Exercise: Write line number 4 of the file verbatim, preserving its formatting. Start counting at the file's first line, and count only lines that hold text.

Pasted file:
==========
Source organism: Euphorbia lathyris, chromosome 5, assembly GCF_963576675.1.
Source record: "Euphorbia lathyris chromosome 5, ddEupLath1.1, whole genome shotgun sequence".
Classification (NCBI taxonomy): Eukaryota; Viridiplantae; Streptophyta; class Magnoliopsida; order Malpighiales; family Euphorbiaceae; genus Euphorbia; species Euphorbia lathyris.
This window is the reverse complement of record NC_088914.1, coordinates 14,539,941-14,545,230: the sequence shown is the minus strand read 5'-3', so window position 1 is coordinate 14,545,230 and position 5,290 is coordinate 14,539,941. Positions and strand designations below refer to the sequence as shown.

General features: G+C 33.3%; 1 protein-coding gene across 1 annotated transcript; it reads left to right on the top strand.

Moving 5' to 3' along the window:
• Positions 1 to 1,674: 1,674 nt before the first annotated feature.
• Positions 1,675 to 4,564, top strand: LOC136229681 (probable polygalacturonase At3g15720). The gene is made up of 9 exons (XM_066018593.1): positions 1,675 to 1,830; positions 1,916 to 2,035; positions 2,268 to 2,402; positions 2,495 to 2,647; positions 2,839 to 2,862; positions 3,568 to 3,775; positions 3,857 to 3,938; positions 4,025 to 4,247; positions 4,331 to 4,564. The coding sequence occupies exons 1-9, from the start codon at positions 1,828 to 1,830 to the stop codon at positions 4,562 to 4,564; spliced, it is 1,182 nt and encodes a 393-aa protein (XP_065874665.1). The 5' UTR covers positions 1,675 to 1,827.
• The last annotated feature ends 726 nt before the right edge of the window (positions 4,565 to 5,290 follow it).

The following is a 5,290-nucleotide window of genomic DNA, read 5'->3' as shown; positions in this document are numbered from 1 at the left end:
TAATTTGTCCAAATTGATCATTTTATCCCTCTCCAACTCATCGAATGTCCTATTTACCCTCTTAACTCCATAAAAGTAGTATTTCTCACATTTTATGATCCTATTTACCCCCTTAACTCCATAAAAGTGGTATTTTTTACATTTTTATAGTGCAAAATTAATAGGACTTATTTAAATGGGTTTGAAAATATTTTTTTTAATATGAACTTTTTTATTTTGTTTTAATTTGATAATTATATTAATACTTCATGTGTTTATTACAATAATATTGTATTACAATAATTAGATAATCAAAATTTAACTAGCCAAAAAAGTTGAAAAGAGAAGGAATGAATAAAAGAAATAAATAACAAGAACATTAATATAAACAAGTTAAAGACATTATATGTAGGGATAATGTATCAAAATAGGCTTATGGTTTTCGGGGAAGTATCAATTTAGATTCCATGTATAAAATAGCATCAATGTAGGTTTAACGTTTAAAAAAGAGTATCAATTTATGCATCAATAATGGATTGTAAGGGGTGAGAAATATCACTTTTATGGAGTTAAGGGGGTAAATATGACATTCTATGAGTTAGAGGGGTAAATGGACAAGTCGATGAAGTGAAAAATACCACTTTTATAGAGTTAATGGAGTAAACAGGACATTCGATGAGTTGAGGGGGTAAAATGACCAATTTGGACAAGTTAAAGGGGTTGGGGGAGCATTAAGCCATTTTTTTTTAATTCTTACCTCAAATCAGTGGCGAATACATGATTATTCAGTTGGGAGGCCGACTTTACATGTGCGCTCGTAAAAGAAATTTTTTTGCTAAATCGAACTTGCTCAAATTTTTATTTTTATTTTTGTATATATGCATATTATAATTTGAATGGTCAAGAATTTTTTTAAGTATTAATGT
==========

This window is the reverse complement of record NC_088914.1, coordinates 14,539,941-14,545,230: the sequence shown is the minus strand read 5'-3', so window position 1 is coordinate 14,545,230 and position 5,290 is coordinate 14,539,941. Positions and strand designations below refer to the sequence as shown.